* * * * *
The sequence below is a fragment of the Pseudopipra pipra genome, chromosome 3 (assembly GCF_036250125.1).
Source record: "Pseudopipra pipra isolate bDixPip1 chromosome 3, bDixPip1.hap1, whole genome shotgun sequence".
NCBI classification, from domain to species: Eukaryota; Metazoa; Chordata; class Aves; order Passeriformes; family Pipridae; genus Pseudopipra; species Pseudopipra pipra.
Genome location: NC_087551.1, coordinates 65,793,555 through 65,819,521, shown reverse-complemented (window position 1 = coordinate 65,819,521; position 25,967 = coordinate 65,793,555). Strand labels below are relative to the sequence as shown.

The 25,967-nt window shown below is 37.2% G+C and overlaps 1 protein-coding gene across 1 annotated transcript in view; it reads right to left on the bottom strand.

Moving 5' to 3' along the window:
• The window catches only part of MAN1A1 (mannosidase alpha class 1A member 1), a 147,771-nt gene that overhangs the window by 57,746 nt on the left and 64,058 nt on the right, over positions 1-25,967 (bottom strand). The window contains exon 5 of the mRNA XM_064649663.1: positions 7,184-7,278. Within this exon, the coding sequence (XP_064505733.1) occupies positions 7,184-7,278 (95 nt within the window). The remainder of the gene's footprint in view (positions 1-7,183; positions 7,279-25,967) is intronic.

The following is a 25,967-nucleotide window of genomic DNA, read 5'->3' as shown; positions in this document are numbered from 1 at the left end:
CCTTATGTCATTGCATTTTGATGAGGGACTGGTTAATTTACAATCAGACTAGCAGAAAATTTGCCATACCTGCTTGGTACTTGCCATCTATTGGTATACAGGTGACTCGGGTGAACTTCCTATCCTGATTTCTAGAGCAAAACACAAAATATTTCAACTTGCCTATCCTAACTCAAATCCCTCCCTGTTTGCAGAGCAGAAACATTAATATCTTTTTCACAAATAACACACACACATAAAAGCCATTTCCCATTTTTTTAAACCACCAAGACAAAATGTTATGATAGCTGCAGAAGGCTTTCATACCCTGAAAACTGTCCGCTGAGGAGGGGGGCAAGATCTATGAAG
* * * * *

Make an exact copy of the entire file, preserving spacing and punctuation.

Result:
The sequence below is a fragment of the Pseudopipra pipra genome, chromosome 3 (assembly GCF_036250125.1).
Source record: "Pseudopipra pipra isolate bDixPip1 chromosome 3, bDixPip1.hap1, whole genome shotgun sequence".
NCBI classification, from domain to species: Eukaryota; Metazoa; Chordata; class Aves; order Passeriformes; family Pipridae; genus Pseudopipra; species Pseudopipra pipra.
Genome location: NC_087551.1, coordinates 65,793,555 through 65,819,521, shown reverse-complemented (window position 1 = coordinate 65,819,521; position 25,967 = coordinate 65,793,555). Strand labels below are relative to the sequence as shown.

The 25,967-nt window shown below is 37.2% G+C and overlaps 1 protein-coding gene across 1 annotated transcript in view; it reads right to left on the bottom strand.

Moving 5' to 3' along the window:
• The window catches only part of MAN1A1 (mannosidase alpha class 1A member 1), a 147,771-nt gene that overhangs the window by 57,746 nt on the left and 64,058 nt on the right, over positions 1-25,967 (bottom strand). The window contains exon 5 of the mRNA XM_064649663.1: positions 7,184-7,278. Within this exon, the coding sequence (XP_064505733.1) occupies positions 7,184-7,278 (95 nt within the window). The remainder of the gene's footprint in view (positions 1-7,183; positions 7,279-25,967) is intronic.

The following is a 25,967-nucleotide window of genomic DNA, read 5'->3' as shown; positions in this document are numbered from 1 at the left end:
CCTTATGTCATTGCATTTTGATGAGGGACTGGTTAATTTACAATCAGACTAGCAGAAAATTTGCCATACCTGCTTGGTACTTGCCATCTATTGGTATACAGGTGACTCGGGTGAACTTCCTATCCTGATTTCTAGAGCAAAACACAAAATATTTCAACTTGCCTATCCTAACTCAAATCCCTCCCTGTTTGCAGAGCAGAAACATTAATATCTTTTTCACAAATAACACACACACATAAAAGCCATTTCCCATTTTTTTAAACCACCAAGACAAAATGTTATGATAGCTGCAGAAGGCTTTCATACCCTGAAAACTGTCCGCTGAGGAGGGGGGCAAGATCTATGAAG